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Building Women’s Health Means Ensuring Safety from Abuse

Jan02, 2023

Every six days. On average, that’s how often a woman in Canada is killed by an intimate partner. And this rate of femicide has gone up over the past two years.

Gender-based violence like sexual assault and intimate partner abuse is one of the biggest threats to women’s health and well-being. Given that it spikes in times of crises — pandemics, economic downturns, fires, floods — it’s even more of an urgent issue today.

From silence and stigma to support

In Canada, two-thirds of us know a woman who has experienced abuse, but only one in five is confident we’d know how to support them. Almost a quarter of people say partner abuse is “none of my business if it doesn’t directly involve me.”

Abuse survivors often turn to loved ones for help. We must be willing and able to support them, offering referrals to services in a non-judgmental stance. Lives depend on it.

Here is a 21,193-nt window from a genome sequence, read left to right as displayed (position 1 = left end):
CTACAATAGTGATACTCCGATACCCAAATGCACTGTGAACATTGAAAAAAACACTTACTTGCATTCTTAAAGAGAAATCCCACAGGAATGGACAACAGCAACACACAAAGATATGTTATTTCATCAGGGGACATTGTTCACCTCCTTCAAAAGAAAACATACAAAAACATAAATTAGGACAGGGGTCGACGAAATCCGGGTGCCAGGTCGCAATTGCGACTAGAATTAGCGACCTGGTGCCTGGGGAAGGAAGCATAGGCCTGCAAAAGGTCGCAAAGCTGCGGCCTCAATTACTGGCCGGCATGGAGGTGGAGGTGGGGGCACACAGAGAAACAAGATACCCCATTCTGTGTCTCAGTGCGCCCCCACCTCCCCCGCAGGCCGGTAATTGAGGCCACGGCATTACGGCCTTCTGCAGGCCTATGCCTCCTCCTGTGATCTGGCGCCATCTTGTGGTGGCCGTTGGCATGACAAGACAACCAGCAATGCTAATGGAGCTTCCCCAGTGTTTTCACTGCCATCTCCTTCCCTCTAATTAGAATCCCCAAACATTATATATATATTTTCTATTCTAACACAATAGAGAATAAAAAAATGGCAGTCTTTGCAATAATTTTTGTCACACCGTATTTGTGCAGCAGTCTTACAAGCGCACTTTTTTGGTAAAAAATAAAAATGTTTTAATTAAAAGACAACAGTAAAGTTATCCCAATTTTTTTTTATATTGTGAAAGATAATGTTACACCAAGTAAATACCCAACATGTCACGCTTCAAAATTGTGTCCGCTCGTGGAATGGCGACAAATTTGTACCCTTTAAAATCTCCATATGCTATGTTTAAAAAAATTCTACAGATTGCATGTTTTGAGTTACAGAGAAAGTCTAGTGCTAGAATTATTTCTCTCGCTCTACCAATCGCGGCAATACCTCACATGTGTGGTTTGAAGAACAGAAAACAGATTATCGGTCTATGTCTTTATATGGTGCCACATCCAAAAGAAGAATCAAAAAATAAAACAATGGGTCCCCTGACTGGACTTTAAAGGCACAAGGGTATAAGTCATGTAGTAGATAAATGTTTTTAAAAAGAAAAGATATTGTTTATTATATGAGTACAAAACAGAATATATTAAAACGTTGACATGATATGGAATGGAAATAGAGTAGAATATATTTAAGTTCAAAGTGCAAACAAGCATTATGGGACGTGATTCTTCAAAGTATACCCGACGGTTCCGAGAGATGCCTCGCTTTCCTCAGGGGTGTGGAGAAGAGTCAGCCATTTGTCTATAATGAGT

The Signal for Help is a silent hand gesture we launched in 2020, anticipating spikes in abuse rates we’ve seen in Canada. It can enable you to ask for help without leaving a digital trace.

But a signal is only as effective as its response. We need everyone to know how to respond when they see someone using it, or when they see any sign or signal of abuse.

Become a Signal for Help responder

When you sign up to become a Signal for Help responder, you get helpful tools and resources to learn how to confidently offer your support.

The community of Signal for Help Responders is now over 40,000 strong. But we need a critical mass of people to be part of this shift to end abuse. We need you.


Paulette Senior, President and CEO, Canadian Women’s Foundation


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